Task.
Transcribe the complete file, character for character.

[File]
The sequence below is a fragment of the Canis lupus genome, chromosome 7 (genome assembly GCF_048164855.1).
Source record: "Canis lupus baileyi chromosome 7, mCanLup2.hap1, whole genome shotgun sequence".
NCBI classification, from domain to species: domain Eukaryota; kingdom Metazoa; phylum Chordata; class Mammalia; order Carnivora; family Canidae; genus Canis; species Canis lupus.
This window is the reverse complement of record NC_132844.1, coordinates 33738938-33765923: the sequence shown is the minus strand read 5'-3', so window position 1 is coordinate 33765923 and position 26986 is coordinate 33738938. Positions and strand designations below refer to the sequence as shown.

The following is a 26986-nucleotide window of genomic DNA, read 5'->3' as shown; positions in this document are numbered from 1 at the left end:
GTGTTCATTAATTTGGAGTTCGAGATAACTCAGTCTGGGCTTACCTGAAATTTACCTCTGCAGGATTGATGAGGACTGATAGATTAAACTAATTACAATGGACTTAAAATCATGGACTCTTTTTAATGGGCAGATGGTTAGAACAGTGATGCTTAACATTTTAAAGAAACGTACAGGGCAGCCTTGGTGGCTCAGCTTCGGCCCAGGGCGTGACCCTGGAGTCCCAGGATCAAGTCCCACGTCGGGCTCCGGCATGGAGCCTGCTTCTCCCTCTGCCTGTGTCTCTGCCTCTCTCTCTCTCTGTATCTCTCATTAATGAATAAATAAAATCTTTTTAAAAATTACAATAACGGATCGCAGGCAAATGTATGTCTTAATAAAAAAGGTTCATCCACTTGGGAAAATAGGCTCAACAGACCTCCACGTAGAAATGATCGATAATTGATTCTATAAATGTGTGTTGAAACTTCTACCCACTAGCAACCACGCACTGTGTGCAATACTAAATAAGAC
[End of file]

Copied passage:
The sequence below is a fragment of the Canis lupus genome, chromosome 7 (genome assembly GCF_048164855.1).
Source record: "Canis lupus baileyi chromosome 7, mCanLup2.hap1, whole genome shotgun sequence".
NCBI classification, from domain to species: domain Eukaryota; kingdom Metazoa; phylum Chordata; class Mammalia; order Carnivora; family Canidae; genus Canis; species Canis lupus.
This window is the reverse complement of record NC_132844.1, coordinates 33738938-33765923: the sequence shown is the minus strand read 5'-3', so window position 1 is coordinate 33765923 and position 26986 is coordinate 33738938. Positions and strand designations below refer to the sequence as shown.

The following is a 26986-nucleotide window of genomic DNA, read 5'->3' as shown; positions in this document are numbered from 1 at the left end:
GTGTTCATTAATTTGGAGTTCGAGATAACTCAGTCTGGGCTTACCTGAAATTTACCTCTGCAGGATTGATGAGGACTGATAGATTAAACTAATTACAATGGACTTAAAATCATGGACTCTTTTTAATGGGCAGATGGTTAGAACAGTGATGCTTAACATTTTAAAGAAACGTACAGGGCAGCCTTGGTGGCTCAGCTTCGGCCCAGGGCGTGACCCTGGAGTCCCAGGATCAAGTCCCACGTCGGGCTCCGGCATGGAGCCTGCTTCTCCCTCTGCCTGTGTCTCTGCCTCTCTCTCTCTCTGTATCTCTCATTAATGAATAAATAAAATCTTTTTAAAAATTACAATAACGGATCGCAGGCAAATGTATGTCTTAATAAAAAAGGTTCATCCACTTGGGAAAATAGGCTCAACAGACCTCCACGTAGAAATGATCGATAATTGATTCTATAAATGTGTGTTGAAACTTCTACCCACTAGCAACCACGCACTGTGTGCAATACTAAATAAGAC